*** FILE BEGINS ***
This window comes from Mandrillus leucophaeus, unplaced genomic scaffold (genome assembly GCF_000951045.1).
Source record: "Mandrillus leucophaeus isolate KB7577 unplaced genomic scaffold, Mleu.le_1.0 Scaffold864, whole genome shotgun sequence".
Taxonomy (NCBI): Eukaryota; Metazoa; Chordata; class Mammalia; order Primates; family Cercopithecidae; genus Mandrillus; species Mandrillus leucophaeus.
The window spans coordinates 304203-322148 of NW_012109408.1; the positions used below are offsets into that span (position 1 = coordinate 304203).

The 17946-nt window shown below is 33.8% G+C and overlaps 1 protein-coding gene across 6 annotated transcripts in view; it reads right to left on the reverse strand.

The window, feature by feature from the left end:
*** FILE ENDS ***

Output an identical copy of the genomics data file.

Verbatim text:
This window comes from Mandrillus leucophaeus, unplaced genomic scaffold (genome assembly GCF_000951045.1).
Source record: "Mandrillus leucophaeus isolate KB7577 unplaced genomic scaffold, Mleu.le_1.0 Scaffold864, whole genome shotgun sequence".
Taxonomy (NCBI): Eukaryota; Metazoa; Chordata; class Mammalia; order Primates; family Cercopithecidae; genus Mandrillus; species Mandrillus leucophaeus.
The window spans coordinates 304203-322148 of NW_012109408.1; the positions used below are offsets into that span (position 1 = coordinate 304203).

The 17946-nt window shown below is 33.8% G+C and overlaps 1 protein-coding gene across 6 annotated transcripts in view; it reads right to left on the reverse strand.

The window, feature by feature from the left end: